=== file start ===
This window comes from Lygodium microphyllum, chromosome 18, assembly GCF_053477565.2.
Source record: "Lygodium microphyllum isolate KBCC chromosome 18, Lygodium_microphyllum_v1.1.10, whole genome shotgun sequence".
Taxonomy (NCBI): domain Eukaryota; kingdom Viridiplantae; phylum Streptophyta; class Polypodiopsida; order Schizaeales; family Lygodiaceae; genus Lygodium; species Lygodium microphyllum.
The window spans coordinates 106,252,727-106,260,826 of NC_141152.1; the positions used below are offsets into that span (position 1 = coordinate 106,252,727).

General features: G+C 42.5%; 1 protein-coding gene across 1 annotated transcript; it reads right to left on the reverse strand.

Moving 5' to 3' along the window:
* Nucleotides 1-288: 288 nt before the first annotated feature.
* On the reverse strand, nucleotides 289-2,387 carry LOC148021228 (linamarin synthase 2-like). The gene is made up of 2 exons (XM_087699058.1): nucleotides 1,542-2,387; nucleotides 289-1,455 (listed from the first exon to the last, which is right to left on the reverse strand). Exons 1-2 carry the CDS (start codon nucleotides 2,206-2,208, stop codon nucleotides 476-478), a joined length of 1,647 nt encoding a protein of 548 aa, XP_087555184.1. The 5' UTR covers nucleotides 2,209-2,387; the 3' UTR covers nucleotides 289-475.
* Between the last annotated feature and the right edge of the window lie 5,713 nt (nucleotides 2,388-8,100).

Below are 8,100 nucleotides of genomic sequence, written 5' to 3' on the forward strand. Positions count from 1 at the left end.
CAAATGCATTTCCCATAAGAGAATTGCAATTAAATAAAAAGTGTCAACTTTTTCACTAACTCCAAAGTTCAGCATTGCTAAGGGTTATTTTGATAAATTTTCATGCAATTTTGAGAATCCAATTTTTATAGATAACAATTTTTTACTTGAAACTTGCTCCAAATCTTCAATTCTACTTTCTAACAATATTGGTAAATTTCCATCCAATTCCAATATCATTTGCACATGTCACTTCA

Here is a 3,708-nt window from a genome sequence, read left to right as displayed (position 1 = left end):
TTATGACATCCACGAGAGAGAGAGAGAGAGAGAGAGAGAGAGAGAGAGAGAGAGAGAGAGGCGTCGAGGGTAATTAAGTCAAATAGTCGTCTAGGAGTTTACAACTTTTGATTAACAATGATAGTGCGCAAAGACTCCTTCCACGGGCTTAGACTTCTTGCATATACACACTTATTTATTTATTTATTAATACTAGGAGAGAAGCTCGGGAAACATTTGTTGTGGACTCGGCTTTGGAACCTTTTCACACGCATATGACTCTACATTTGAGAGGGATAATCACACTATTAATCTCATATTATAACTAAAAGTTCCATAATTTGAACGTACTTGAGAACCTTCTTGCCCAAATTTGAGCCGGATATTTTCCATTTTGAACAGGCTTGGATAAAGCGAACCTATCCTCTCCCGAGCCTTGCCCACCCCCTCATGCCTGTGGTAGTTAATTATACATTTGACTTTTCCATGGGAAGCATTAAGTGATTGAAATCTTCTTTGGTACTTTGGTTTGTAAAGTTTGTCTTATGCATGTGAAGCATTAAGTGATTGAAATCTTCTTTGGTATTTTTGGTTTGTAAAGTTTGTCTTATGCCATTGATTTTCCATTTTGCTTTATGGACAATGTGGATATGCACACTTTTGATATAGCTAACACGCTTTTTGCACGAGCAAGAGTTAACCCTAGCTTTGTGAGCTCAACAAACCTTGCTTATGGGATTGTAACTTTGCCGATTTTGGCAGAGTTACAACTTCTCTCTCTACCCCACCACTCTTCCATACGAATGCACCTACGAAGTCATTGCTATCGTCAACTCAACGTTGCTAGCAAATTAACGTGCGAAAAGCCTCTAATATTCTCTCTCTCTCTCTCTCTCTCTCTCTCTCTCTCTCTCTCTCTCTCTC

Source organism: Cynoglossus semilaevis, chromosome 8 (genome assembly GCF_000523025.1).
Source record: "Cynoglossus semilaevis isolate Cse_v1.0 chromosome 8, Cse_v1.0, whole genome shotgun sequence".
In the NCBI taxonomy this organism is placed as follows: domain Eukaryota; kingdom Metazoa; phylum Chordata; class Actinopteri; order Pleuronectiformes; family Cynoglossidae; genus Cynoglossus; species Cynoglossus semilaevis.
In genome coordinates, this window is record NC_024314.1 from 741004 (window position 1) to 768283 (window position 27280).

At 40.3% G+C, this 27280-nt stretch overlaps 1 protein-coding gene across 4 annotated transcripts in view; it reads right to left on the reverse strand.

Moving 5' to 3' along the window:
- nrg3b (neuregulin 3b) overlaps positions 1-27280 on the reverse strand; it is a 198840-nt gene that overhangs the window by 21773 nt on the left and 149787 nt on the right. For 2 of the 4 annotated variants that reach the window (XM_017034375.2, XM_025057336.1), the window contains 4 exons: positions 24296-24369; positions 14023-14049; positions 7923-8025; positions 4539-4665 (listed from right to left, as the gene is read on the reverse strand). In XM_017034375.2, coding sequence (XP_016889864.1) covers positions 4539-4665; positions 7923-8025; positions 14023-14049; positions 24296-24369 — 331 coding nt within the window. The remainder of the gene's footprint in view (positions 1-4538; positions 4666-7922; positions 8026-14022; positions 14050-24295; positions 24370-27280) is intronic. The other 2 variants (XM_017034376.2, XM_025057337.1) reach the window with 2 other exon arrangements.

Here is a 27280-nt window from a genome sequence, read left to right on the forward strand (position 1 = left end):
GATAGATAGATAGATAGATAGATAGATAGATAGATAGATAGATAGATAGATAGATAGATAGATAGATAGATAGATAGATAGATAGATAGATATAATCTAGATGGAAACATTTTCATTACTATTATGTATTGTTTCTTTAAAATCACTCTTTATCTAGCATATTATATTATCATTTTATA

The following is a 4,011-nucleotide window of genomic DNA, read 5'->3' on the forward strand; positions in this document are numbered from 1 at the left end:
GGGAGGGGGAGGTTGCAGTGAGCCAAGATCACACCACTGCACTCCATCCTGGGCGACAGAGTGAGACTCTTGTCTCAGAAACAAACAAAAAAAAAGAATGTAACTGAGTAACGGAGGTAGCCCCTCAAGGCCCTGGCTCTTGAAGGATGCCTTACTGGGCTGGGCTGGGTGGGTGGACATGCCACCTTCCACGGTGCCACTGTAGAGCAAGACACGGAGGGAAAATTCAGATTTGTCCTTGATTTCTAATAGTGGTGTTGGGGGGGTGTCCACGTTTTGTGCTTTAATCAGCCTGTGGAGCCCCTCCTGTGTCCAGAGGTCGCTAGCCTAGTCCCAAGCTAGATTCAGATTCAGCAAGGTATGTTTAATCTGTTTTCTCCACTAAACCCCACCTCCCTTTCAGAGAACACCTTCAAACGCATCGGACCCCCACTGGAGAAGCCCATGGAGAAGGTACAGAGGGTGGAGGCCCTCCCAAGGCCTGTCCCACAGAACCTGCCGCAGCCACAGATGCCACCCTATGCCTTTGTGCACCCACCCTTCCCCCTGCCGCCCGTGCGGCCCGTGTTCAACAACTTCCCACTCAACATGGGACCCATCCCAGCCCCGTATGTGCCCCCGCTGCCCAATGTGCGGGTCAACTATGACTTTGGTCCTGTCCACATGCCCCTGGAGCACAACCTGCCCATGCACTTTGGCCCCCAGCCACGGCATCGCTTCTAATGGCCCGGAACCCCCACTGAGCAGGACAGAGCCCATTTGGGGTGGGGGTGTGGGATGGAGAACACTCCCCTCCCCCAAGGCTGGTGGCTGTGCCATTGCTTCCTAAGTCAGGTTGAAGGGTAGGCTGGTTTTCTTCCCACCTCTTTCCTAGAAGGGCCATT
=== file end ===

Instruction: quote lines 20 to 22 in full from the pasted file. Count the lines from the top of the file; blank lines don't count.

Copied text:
- nrg3b (neuregulin 3b) overlaps positions 1-27280 on the reverse strand; it is a 198840-nt gene that overhangs the window by 21773 nt on the left and 149787 nt on the right. For 2 of the 4 annotated variants that reach the window (XM_017034375.2, XM_025057336.1), the window contains 4 exons: positions 24296-24369; positions 14023-14049; positions 7923-8025; positions 4539-4665 (listed from right to left, as the gene is read on the reverse strand). In XM_017034375.2, coding sequence (XP_016889864.1) covers positions 4539-4665; positions 7923-8025; positions 14023-14049; positions 24296-24369 — 331 coding nt within the window. The remainder of the gene's footprint in view (positions 1-4538; positions 4666-7922; positions 8026-14022; positions 14050-24295; positions 24370-27280) is intronic. The other 2 variants (XM_017034376.2, XM_025057337.1) reach the window with 2 other exon arrangements.

Here is a 27280-nt window from a genome sequence, read left to right on the forward strand (position 1 = left end):
GATAGATAGATAGATAGATAGATAGATAGATAGATAGATAGATAGATAGATAGATAGATAGATAGATAGATAGATAGATAGATAGATAGATATAATCTAGATGGAAACATTTTCATTACTATTATGTATTGTTTCTTTAAAATCACTCTTTATCTAGCATATTATATTATCATTTTATA